B. JUDICIAL REVIEW

The Court's review of a determination denying an application for Title II benefits is limited "to considering whether the factual findings are supported by substantial evidence." Katz v. Comm'r Soc. Sec., No. 19-1268, 2019 WL 6998150, at *1 (3d Cir. Dec. 20, 2019). Substantial evidence "does not mean a large or considerable amount of evidence, but rather such relevant evidence as a reasonable mind might accept as adequate to support a conclusion." Pierce v. Underwood, 487 U.S. 552, 565 (1988) (internal quotation marks omitted). The quantum of proof is less than a preponderance of the evidence but more than a mere scintilla. Richardson v. Perales, 402 U.S. 389, 401 (1971). A single piece of evidence is not substantial if the ALJ ignores countervailing evidence or fails to resolve a conflict created by such evidence. Mason v. Shalala, 994 F.2d 1058, 1064 (3d Cir. 1993). In an adequately developed factual record, substantial evidence may be "something less than the weight of the evidence, and the possibility of drawing two inconsistent conclusions from the evidence does not prevent [the ALJ's decision] from being supported by substantial evidence." Consolo v. Fed. Maritime Comm'n, 383 U.S. 607, 620 (1966).

The question before the Court, therefore, is not whether Wheaton was disabled, but whether the Commissioner's determination that Wheaton was not disabled is supported by substantial evidence and was reached based upon a correct application of the relevant law. See Arnold v. Colvin, No. 3:12-CV-02417, 2014 WL 940205, at *1 (M.D. Pa. Mar. 11, 2014) ("[I]t has been held that an ALJ's errors of law denote a lack of substantial evidence."); Burton v. Schweiker, 512 F. Supp. 913, 914 (W.D. Pa. 1981) ("The [Commissioner]'s determination as to the status of a claim requires the correct application of the law to the facts."); see also Wright v. Sullivan, 900 F.2d 675, 678 (3d Cir. 1990) (noting that the scope of review on legal matters is plenary). "In determining if the Commissioner's decision is supported by substantial evidence the court must scrutinize the record as a whole." Leslie v. Barnhart, 304 F. Supp. 2d 623, 627 (M.D. Pa. 2003). If "the ALJ's findings of fact . . . are supported by substantial evidence in the record," the Court is bound by those findings. Knepp v. Apfel, 204 F.3d 78, 83 (3d Cir. 2000). III. THE ALJ 'S DECISION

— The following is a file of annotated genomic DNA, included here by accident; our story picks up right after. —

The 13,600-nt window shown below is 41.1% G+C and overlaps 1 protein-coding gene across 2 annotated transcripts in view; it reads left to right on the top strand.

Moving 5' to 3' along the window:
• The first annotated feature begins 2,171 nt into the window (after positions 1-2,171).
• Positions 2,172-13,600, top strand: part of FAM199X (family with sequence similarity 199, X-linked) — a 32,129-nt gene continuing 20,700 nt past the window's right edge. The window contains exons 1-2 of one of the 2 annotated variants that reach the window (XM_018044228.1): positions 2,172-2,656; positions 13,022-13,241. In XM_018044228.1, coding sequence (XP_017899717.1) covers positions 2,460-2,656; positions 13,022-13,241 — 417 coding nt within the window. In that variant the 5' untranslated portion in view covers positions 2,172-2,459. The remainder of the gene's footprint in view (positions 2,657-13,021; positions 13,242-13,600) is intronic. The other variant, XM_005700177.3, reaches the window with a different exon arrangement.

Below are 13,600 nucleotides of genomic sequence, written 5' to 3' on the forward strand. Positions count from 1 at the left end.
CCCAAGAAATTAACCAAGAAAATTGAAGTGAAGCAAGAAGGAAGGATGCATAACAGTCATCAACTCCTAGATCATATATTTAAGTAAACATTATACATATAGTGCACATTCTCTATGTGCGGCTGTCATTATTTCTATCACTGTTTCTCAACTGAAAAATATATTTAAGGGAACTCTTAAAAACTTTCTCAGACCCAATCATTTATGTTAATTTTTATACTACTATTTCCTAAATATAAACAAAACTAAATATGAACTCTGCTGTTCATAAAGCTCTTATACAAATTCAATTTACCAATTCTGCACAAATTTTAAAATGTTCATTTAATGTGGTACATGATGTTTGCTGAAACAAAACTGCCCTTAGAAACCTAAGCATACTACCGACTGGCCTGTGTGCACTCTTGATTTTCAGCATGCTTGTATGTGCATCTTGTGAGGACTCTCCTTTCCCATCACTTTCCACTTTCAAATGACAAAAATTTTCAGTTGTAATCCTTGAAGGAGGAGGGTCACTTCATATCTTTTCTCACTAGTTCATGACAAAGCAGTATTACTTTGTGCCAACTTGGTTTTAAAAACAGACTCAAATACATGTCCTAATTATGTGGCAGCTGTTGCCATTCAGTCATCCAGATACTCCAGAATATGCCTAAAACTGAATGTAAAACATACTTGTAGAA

In her written decision, the ALJ determined that Wheaton "has not been under a disability, as defined in the Social Security Act, from October 31, 2014, through the date of this decision. (Doc. 11-2, at 24). The ALJ reached this conclusion after proceeding through the five-step sequential analysis provided in 20 C.F.R. § 404.1520(a)(4).

A. STEP ONE

At step one of the five-step analysis, the ALJ must determine whether the claimant is engaging in substantial gainful activity. 20 C.F.R. § 404.1520(a)(4)(i). If a claimant is engaging in substantial gainful activity, the claimant is not disabled, regardless of age, education, or work experience. 20 C.F.R. § 404.1520(b). Substantial gainful activity is defined as work activity requiring significant physical or mental activity and resulting in pay or profit. 20 C.F.R. § 404.1572. The ALJ must consider only the earnings of the claimant. 20 C.F.R. § 404.1574(a)(2). Here, the ALJ determined that Wheaton "has not engaged in substantial gainful activity since October 31, 2014, the alleged onset date," and therefore proceeded to step two of the analysis. (Doc. 11-2, at 15).

B. STEP TWO

At step two, the ALJ must determine whether the claimant has a medically determinable impairment—or a combination of impairments—that is severe and meets the 12-month duration requirement. 20 C.F.R. § 404.1520(a)(4)(ii). If the ALJ determines that a claimant does not have an impairment or combination of impairments that significantly limits the claimant's "physical or mental ability to do basic work activities," the ALJ will find that the claimant does not have a severe impairment and is therefore not disabled. 20 C.F.R. §§ 404.1520(c). If, however, a claimant establishes a severe impairment or combination of impairments, the ALJ proceeds to consider step three. Here, the ALJ found that Wheaton had four medically determinable impairments—major depressive disorder, panic disorder, somatic symptom disorder, and chronic pain syndrome—all severe. (Doc. 11-2, at 15).